Marina Tran-Vu: Founder of EQUO Plastic-Free Utensils – Ep. 77

Video Highlights:

About Marina Tran-Vu & EQUO:

When it comes to an outside-the-box success story, Marina Tran-Vu’s is really something.

She worked for years as a corporate marketer, working for and with major brands. She was supposed to just be visiting Vietnam from her native Canada, but then the pandemic happened while she was abroad (pretty much everyone’s worst nightmare) effectively trapping her in another country. Rather than give up the fight, she doubled down, building a pandemic business for eco-friendly straws and eco-friendly alternatives to other everyday single-use plastic items. Marina’s story is proof that fulfillment can sometimes come from events that seem negative at the outset.

Full Unedited Audio Conversation:

If you enjoy the show, please rate it 5 stars on Apple Podcasts, subscribe, and leave a nice review!


There's a lot more you're missing.

Submit your email address to gain instant access to the rest of this page, including episode highlights with timestamps & original research.


02:13 – [On the positives of straws] “There’s a lot of great uses for a straw, on an everyday basis it just makes drinking easier, especially if you don’t want to spill – let’s say you’re driving and you want to take a little sip… there’s some of us who love to drink drinks without ruining our lipstick or maybe staining our teeth…and then for other people who either maybe have some disabilities or may be hospitalized and aren’t able to get up and drink, straws really do help with that.”

04:00 – “I started EQUO, which is a sustainable brand that provides 100% plastic-free and compostable solutions for everyday single-use plastic items…We started off with straws made out of different materials like grass, rice, coconut, sugar cane, and coffee, and then we’ve also branched out into utensils and dishware and bags as well. The goal is to replace anything that is single-use plastic.”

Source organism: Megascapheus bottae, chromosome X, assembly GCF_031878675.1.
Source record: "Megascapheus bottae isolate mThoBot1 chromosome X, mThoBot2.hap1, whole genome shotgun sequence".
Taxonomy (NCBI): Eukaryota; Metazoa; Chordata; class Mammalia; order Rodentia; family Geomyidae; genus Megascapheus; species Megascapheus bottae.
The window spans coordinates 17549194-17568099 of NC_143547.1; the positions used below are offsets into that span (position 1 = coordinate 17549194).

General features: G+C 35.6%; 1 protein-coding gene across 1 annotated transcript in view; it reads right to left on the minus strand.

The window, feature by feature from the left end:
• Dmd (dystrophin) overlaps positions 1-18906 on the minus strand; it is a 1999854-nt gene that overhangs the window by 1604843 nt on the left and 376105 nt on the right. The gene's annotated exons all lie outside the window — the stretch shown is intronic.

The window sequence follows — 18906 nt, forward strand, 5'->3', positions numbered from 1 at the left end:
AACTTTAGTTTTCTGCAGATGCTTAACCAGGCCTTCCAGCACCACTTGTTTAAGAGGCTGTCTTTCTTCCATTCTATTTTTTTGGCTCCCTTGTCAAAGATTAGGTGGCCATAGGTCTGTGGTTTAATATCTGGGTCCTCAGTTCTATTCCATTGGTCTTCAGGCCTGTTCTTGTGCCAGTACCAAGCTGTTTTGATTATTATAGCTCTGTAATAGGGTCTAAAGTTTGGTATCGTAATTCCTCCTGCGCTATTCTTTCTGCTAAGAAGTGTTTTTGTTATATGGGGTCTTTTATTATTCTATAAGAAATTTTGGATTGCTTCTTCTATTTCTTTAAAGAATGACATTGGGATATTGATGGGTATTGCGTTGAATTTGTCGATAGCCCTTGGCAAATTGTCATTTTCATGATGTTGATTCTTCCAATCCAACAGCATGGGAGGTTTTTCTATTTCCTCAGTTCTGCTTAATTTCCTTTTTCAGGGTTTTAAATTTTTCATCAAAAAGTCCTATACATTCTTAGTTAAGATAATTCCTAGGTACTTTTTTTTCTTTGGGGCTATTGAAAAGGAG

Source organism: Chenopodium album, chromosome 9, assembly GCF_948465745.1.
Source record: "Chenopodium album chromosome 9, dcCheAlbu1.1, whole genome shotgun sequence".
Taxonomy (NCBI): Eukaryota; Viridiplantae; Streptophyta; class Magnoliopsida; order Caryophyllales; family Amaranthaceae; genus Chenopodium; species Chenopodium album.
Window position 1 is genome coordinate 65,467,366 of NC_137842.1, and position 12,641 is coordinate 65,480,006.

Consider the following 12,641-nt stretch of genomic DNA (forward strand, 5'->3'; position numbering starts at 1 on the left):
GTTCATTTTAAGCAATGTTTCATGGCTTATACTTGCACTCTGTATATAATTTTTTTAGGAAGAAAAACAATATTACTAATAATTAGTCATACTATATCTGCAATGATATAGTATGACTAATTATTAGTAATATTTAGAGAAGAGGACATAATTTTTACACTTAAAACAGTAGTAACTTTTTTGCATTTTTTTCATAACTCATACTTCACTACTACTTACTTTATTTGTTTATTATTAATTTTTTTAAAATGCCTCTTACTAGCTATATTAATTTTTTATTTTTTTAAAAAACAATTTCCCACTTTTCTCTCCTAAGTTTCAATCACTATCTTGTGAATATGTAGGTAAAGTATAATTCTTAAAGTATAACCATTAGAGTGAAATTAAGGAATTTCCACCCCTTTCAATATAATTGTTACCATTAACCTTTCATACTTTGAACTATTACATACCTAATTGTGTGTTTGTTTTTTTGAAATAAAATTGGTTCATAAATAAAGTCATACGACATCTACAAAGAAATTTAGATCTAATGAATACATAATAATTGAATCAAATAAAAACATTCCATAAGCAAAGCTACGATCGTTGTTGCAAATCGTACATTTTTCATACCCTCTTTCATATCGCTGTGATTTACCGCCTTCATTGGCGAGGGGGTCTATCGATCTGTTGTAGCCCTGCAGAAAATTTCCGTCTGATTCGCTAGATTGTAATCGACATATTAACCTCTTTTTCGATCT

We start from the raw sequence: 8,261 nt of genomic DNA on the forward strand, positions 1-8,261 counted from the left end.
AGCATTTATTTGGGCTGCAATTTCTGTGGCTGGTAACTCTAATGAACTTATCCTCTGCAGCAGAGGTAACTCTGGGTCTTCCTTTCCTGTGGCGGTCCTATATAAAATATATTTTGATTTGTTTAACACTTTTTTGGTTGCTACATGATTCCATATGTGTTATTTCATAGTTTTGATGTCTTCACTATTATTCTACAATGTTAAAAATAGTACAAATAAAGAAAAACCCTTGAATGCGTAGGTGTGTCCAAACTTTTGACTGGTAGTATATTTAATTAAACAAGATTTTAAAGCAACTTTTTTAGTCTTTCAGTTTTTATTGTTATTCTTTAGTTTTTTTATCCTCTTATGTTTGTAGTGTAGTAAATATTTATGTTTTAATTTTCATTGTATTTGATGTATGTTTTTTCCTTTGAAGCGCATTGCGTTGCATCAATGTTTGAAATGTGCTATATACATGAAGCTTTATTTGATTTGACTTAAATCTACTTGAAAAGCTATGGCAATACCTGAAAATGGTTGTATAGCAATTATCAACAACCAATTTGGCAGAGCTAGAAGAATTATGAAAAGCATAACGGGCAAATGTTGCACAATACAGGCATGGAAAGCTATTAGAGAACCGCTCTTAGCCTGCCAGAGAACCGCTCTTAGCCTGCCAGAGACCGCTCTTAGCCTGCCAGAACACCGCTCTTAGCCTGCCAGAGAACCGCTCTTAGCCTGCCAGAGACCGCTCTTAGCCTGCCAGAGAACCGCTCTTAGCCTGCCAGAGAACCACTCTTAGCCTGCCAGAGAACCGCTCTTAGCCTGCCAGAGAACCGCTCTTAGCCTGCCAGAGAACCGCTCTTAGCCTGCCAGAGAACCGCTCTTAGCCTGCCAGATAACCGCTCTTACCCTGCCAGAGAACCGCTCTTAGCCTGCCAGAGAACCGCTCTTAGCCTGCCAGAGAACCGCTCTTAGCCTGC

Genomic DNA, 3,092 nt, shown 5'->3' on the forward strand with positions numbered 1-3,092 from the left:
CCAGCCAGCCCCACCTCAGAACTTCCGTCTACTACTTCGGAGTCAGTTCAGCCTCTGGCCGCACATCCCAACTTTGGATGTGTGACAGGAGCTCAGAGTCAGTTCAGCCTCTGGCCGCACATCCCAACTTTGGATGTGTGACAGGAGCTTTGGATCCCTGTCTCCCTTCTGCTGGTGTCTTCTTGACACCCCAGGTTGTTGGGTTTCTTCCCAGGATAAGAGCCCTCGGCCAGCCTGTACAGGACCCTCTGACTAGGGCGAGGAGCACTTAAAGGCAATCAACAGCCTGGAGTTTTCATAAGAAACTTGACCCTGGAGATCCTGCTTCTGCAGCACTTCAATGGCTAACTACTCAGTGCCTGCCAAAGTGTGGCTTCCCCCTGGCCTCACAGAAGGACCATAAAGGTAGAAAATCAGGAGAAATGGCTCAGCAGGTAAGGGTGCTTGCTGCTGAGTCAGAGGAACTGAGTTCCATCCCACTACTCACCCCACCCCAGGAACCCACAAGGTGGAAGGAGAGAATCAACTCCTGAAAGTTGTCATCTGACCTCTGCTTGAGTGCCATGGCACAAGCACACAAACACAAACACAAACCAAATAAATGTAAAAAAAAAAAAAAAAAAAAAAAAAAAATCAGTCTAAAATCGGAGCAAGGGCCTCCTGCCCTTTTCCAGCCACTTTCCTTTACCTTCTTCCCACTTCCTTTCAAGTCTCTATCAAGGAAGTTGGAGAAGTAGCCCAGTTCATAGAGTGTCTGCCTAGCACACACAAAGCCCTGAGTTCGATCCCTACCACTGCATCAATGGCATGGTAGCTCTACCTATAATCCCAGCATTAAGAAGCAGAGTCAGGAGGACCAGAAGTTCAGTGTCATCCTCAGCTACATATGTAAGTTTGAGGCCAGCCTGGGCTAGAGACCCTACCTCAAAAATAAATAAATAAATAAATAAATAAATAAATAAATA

04:39 – “The research tells us that these materials [single-use plastics] are very, very harmful for the Earth. On average, a plastic item or product is used for about 15 to 20 minutes or less and then thrown away and it lasts on the earth for about 100 to 200 years.”

05:09 – “I moved to Vietnam about three years ago…I started going to a lot of coffee shops and noticing these interesting things in my drinks I’d never seen before. Turned out it was a grass straw, which I didn’t even know was possible – to make a straw out of grass or rice. That’s when it started to turn to thinking about ‘why isn’t this available everywhere else in the world?’ And so that’s what really sparked the idea.”

05:47 – “Coincidentally, at the same time, my nephew was born and I don’t know what it is about babies…but when they come into your life and into the world, they kind of make you rethink things…I really wanted to be able to show my nephew Vancouver, where I grew up, and where it’s beautiful and natural, and the rest of the world – and hopefully give him a chance to grow up in this world and see it as beautifully as I saw it and not have to move to Mars. So that was really the motivation behind starting this business.”

12:01 – “One of the things I learned about Vietnam, and about Asia in general, was if you want to find something or create something or do something, anything is really possible. It’s a great country of innovation and of creating solutions.”

12:52 – “I found out that there are pockets and areas in Vietnam, just like all over Asia, where people actually manufacture in neighborhoods or regions. One region might be specializing in coconuts…you’ll have a coconut area that uses literally every single part of the coconut – the shell to create bowls, the flesh for food and candies, the juice for drinks. Then you’ll have the oil from the coconut to put into cars or motorbikes. They’re super resourceful, and so I went to visit these areas and that’s how I started sourcing things.”

18:23 – “Through our research and surveys, what we found out was people weren’t using these things [e.g. grass straws] because they didn’t know that it was possible…And so the first real issue was just a lack of awareness or education that these materials, that were not only durable but also eco-friendly, were available as an alternative to plastic…And I thought, ‘What else do we need to do to get people to pay attention and then not only be aware of this, but also make the active choice to switch from plastic over to paper?’”